Patrons start their visits on the top floor and work their way down, so it was at the end of my tour that I discovered the automotive collection, including the Trabbis that the members of U2 and I are so taken with.

Seeking Slaughterhouse-Five

Slaughterhouse-Five editions

To fans of Kurt Vonnegut (like me), Dresden is synonymous with his novel, Slaughterhouse-Five, Or the Children’s Crusade.

During World War II, Vonnegut and his fellow prisoners of war hid in the basement of a slaughterhouse while the Allies bombed the crap out of the city. I’m a big fan of Vonnegut, the observant cynic, lover of words, Mark Twain for our time. I brought along my copy of Slaughterhouse-Five and re-read it on my way to Dresden. This required me to temporarily set aside the new Jim Henson biography- not an easy feat for me. When the main character, Billy Pilgrim, is captured and transported to Dresden, Vonnegut writes:

The Americans arrived in Dresden at five in the afternoon. The box car doors were opened, and the doorways framed the loveliest city that most of the Americans had ever seen. The skyline was intricate and voluptuous and enchanted and absurd. It looked like a Sunday school picture of heaven to Billy Pilgrim.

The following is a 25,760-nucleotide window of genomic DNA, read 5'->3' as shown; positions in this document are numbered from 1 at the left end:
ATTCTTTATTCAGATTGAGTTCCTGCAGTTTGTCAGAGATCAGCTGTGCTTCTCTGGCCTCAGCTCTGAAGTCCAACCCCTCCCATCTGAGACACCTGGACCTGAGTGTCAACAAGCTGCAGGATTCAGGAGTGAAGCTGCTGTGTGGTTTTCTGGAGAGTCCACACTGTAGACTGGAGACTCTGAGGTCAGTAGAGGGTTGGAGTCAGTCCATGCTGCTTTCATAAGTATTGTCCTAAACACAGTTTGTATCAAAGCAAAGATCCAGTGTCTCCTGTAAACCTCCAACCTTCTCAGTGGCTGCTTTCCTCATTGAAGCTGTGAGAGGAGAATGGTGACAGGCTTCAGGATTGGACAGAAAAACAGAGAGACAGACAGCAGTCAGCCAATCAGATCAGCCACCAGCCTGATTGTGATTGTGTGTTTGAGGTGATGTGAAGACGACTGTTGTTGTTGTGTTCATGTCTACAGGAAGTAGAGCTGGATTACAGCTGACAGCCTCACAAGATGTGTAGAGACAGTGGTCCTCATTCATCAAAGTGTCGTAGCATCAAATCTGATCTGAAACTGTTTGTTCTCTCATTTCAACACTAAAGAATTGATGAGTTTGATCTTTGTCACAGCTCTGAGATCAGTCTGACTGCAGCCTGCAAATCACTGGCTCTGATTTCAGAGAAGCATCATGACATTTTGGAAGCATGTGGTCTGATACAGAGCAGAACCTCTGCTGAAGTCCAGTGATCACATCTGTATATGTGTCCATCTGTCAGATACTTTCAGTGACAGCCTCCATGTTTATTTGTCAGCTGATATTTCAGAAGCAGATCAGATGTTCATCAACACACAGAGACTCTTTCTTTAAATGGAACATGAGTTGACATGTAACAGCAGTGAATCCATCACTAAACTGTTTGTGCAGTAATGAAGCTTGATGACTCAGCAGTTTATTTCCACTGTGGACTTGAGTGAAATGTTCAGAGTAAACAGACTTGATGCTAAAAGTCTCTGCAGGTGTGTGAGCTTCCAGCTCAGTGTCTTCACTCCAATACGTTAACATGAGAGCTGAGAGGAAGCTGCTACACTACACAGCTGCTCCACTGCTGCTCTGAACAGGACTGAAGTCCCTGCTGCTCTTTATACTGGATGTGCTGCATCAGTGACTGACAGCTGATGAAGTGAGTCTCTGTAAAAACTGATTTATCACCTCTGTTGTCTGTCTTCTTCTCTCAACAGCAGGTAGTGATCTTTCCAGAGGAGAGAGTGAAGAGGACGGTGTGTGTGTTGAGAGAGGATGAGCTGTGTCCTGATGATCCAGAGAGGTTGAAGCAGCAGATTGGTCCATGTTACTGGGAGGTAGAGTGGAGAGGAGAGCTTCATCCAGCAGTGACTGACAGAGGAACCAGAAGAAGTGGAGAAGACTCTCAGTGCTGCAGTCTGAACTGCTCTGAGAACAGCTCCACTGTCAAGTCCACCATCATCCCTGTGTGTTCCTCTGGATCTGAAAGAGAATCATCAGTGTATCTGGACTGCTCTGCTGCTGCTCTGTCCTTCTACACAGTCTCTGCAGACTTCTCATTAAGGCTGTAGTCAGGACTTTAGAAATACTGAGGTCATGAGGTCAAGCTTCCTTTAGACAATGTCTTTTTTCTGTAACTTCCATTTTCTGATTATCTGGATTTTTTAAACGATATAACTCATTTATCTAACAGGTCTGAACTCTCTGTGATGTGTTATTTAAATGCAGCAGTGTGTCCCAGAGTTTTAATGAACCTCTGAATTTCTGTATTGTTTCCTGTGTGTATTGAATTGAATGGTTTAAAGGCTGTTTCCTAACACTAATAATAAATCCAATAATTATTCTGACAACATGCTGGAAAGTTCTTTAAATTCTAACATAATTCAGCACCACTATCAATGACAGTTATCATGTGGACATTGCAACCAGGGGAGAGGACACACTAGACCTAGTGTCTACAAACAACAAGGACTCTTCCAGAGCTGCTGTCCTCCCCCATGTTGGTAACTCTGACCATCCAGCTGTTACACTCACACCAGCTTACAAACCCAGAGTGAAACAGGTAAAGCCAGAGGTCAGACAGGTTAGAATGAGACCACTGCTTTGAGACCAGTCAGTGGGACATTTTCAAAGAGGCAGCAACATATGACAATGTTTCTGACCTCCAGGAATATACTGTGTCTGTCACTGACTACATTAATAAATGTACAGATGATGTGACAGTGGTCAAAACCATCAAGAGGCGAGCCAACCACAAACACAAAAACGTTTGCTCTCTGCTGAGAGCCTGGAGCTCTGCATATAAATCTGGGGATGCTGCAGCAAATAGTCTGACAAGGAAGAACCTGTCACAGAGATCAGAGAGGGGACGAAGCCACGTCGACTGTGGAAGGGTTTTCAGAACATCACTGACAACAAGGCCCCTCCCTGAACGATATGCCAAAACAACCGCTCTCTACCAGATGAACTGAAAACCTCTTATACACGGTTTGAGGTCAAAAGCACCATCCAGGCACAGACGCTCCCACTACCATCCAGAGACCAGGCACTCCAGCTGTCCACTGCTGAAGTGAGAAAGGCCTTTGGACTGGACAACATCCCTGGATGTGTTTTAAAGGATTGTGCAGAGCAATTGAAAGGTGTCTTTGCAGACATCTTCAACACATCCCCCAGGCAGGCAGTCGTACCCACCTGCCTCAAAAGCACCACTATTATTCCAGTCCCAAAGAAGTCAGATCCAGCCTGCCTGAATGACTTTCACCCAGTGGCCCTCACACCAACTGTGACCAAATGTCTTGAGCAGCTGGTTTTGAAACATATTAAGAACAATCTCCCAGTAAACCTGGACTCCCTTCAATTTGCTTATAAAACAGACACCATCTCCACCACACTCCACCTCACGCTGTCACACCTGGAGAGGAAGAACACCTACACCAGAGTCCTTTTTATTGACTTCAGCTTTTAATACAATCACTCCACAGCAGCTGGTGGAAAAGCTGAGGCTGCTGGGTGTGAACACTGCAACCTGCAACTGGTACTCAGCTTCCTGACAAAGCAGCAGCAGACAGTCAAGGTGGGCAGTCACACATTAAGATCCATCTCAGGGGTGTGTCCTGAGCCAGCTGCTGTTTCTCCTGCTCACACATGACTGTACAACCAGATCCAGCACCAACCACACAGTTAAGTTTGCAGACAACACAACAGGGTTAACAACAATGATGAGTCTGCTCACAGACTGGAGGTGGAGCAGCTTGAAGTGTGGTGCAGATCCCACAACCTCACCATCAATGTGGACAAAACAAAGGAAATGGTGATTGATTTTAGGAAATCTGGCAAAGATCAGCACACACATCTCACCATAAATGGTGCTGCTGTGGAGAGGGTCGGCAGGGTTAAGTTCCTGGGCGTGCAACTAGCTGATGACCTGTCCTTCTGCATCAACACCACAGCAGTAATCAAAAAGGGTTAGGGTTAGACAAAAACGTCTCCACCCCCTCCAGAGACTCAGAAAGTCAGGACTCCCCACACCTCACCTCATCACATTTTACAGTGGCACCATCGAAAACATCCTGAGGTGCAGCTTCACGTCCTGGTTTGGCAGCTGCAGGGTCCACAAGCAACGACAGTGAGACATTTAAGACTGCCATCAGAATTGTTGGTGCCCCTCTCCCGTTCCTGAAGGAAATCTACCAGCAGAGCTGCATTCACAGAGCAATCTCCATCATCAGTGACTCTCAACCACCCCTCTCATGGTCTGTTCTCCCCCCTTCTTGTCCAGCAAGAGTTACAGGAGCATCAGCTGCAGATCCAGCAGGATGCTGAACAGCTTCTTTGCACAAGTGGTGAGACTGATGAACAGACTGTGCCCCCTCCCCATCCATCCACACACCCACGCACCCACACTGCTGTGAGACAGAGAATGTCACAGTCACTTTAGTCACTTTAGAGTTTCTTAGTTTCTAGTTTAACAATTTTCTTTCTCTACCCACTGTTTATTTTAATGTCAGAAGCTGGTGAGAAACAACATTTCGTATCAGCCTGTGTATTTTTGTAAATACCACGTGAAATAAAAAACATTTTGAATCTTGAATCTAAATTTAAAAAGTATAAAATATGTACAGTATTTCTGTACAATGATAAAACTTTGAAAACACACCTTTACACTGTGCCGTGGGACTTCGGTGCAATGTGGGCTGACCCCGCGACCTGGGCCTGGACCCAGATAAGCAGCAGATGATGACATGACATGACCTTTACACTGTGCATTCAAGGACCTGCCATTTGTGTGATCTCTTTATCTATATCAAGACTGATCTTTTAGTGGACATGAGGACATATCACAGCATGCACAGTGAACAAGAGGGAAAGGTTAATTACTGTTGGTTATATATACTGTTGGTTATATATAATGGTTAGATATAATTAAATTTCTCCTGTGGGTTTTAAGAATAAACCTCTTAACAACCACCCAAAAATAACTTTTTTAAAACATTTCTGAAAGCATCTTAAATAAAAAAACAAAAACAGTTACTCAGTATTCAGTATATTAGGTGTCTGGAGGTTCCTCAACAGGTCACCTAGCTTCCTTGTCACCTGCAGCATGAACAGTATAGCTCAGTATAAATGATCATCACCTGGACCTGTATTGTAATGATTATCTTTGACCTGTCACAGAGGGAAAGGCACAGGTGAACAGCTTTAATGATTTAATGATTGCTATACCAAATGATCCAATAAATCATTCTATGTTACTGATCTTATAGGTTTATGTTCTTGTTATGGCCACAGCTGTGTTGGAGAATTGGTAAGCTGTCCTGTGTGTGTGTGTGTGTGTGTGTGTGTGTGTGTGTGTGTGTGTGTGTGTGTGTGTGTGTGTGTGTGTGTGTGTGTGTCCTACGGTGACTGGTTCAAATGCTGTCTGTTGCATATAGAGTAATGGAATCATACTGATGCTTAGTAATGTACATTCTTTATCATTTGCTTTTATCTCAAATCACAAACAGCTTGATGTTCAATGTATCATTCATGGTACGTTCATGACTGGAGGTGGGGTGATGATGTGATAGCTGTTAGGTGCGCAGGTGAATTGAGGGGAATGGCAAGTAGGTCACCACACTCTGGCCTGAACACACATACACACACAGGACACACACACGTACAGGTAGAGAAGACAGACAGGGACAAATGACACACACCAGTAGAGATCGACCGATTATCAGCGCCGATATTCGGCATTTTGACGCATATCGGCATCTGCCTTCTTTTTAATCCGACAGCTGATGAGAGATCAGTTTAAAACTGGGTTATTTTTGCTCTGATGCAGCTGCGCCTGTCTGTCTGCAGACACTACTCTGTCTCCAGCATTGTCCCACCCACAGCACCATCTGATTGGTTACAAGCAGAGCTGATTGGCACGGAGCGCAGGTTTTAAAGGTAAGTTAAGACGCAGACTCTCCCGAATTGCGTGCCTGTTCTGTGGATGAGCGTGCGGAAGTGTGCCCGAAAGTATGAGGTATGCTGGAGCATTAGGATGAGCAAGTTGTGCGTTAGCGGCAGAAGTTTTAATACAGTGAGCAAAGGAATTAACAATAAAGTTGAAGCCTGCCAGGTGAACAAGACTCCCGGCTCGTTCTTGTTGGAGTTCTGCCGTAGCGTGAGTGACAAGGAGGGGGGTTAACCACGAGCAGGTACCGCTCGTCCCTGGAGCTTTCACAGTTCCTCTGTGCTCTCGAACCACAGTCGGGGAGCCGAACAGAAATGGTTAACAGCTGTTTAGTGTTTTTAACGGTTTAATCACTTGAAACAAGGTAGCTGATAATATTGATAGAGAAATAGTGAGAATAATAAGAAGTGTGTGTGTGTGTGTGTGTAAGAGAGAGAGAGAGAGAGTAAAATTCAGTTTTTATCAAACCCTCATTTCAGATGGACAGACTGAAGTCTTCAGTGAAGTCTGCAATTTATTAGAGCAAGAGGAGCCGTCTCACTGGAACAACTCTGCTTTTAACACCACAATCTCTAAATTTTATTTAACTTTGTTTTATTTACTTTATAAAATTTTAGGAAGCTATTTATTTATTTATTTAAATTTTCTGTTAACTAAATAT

Somebody behind him in the box car said, “Oz.” That was I. That was me. The only other city I’d ever seen was Indianapolis, Indiana.

So here I am in Dresden… Oz… Vonnegut’s city, the backdrop to his most famous novel. What will I do?

Take the Kurt Vonnegut Tour, of course. Details were a bit sketchy on the website, but a couple emails later, I had a date with Danilo. We met next to the statue of King Johan on Wednesday morning, and since I was the only person on the tour, we basically chatted as we walked around town.

Dostoyevsky statue

And Dostoyevsky looked on

Honestly, there’s not that much to see here related to Kurt Vonnegut. Danilo regaled me with tales of Kurt Vonnegut’s life and pointed out various buildings as we walked, providing a bonus architectural and cultural tour.

Apparent mosque